Rheumatoid, or inflammatory, arthritis which affects an estimated two million Americans, typically occurs in the hands and feet, resulting in swelling, pain and joint deformities. It is an autoimmune disease (a malfunction in the immune system that causes the body to attack cells), which affects the synovium (the thin membrane that surrounds the joints). But rheumatoid arthritis isn't just about achy joints. It also can affect other parts of the body.
In severe cases, rheumatoid arthritis can cause dangerous heart inflammation (pericarditis)... lung inflammation (pleurisy)...and eye inflammation that can damage sight (scleritis).
People with rheumatoid arthritis should be treated early not only to prevent permanent joint deformities but also to guard against the inflammation-related complications associated with the disorder. Most joint destruction caused by rheumatoid arthritis occurs in the first six to 12 months following diagnosis.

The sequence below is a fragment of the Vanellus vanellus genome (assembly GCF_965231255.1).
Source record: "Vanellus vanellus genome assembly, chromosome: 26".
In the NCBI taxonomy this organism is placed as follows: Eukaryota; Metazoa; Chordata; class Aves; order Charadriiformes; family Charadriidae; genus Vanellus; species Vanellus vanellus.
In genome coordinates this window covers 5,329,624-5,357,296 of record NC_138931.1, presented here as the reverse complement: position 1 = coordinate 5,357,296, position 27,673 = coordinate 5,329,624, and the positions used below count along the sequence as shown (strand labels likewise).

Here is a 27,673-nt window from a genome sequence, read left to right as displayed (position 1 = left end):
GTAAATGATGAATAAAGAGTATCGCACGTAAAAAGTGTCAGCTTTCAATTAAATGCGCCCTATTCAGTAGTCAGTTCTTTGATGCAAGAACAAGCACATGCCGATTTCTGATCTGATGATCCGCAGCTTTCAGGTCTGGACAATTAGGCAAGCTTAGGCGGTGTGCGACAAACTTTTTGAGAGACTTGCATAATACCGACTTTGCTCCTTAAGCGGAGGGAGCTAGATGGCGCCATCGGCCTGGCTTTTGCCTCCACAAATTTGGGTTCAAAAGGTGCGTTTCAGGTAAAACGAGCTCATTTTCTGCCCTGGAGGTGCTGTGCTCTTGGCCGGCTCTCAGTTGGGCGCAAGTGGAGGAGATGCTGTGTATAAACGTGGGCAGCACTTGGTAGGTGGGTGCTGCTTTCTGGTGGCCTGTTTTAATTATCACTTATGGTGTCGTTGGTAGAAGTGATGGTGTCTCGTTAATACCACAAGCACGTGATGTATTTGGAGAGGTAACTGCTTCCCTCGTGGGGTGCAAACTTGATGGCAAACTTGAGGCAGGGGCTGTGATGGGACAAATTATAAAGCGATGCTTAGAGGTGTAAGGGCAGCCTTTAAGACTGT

At one time, doctors mainly focused on relieving symptoms with pain medication. Nout: Drug therapies are aimed at curbing the progression of this debilitating disorder.
ARE YOU AT RISK?
Rheumatoid arthritis can occur at afiy age. About 75% of sufferers are women, which suggests that hormones may play a role in the disease. Some researchers believe that a viral or bacterial infection may trigger the disorder in some patients. Smoking and stress are thought to contribute to rheumatoid arthritis—but not cause it.
Rheumatoid arthritis is characterized by joint stiffness and swelling, often in symmetrical patterns on both sides of the body. Fatigue and a low-grade fever also may occur.
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